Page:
Apologies for not having contacted you for so long, but we have been working hard to find new distributors for Colostrinin and even an outright buyer for the company as a going concern. We have done this whilst continuing to minimize costs eg. letting expensive patents lapse and continuing to defer salaries.
With regard to distribution of Colostrinin as a nutritional supplement it has been a difficult situation. Over the last few years, several of our existing distributors have experienced regulatory issues or have had their own internal problems. Metagenics who sell to the professional market in the USA have not seen any significant growth in Colostrinin sales and have introduced a combination product which has seemingly not fared any better. They did not place an order in 2016, 2017 or the early part of 2018. Our Cypriot distributor (Golgi) has seemingly gone out of business and our Turkish distributor (Eczacibasi) dropped the product several years ago due to regulatory problems. Our Australian, Brazilian and Polish and UK distributors were also forced to cease ordering due to regulatory issues in their respective countries. Our original Indian distributor (USV) dropped the product and a new Indian distributor that we thought we had secured was thwarted when the regulatory agency dealing with their request to market the product unexpectedly closed.
With regard to selling the company as a ‘going concern’, we have talked to several organisations but these discussions have not led to serious offers.
With a view to making the company more attractive to potential buyers we have managed to pay-off our overdraft (GCPL) and have successfully obtained a complete waiver of the significant loan/interest that was outstanding to Tiziana Life Sciences (approximately £350K). This is the loan they inherited when they took over the ReGen plc listing from Alexander David Investments. At the time Tiziana were not interested in taking on the Colostrinin business as it fell outside their focus as an anticancer development company’. Also Norman Lott and I have now waived all claim to the ‘salary’ that we have deferred for the last five years. Leaving the only ‘debt’ as deferred and future payments due under the one remaining ‘Inventor’ agreement (see below).
Given the above, we now believe that it is time to take firm steps to place Colostrinin in the hands of another company that may be in a better position than RGTL to exploit the product commercially and potentially offer shareholders some future return.
Believing it to be in the best interests of all shareholders, we have now sold the assets of the company (essentially the Colostrinin business) to our contract manufacturer Sterling Technology Inc in exchange for a royalty stream of 10% on sales, for five years. Sterling will pay 90% of this to RGTL and 10% direct to Mr Tom Inglot (successor to Dr Anna Inglot) in exchange for his waiver of deferred and future payments under the remaining Inventor’s agreement. To obtain this waiver I have also transferred 100,000 RGTL shares from my own personal holding to Mr. Inglot.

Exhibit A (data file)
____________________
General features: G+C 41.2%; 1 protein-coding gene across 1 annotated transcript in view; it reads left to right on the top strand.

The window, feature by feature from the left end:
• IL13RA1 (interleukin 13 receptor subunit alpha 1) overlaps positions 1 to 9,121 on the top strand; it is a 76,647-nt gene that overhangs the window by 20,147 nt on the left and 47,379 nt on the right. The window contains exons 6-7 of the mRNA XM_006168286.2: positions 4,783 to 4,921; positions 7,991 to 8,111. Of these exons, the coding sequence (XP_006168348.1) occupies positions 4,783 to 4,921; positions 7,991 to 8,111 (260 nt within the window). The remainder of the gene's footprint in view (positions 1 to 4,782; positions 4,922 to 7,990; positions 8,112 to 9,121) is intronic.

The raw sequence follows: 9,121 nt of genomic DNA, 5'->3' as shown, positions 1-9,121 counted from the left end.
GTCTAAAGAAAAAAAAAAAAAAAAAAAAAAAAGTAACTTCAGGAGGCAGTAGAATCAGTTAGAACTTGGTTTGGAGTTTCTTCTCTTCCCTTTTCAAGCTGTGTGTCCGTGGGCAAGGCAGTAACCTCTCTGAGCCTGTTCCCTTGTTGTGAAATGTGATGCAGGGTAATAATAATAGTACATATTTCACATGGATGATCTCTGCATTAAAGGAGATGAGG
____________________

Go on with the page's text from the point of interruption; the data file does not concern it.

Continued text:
As we still believe in the product (and so do Sterling), selling the company’s assets (Colostrinin) to Sterling offers the prospect of finally obtaining high volume, retail sales in the USA and a longer term upside for shareholders. As our current contract manufacturer and a colostrum specialist, Sterling is ideally placed to achieve the cost/price structure that the retail market requires. It should be noted that Sterling have already shown their commitment (prior to the signing of the deal) by paying approximately $10K in renewal fees for our USA ‘process’ and ‘use’ patents. Without this RGTL would have had no alternative but to let these patents lapse. Based on ‘good faith’ sales estimates from Sterling the deal allows for the possibility of royalties up to a maximum of One Million US Dollars over the five year period. Sterling has already secured several contracts to supply Colostrinin in the USA, including taking over the contract to supply Metagenics.
For now RGTL will continue to exist as a totally debt free ‘shell’ company, with myself remaining as the sole director and Norman Lott continuing to administer finances. The royalties from Sterling will be paid into the shell. In addition, we will endeavour to find another company with new assets that they might wish to reverse into it.
The attraction of this to another company would be Regen’s large shareholder base and revenue stream, with the new entity possibly being used as a platform to be launched as a public company listed on an exchange where the shares could once more be traded publicly.
In order to continue to contain costs, further information will only be issued via this website. Please feel free to draw the attention of other shareholders to this either directly or via relevant bulletin boards.
Tim Shilton, CEO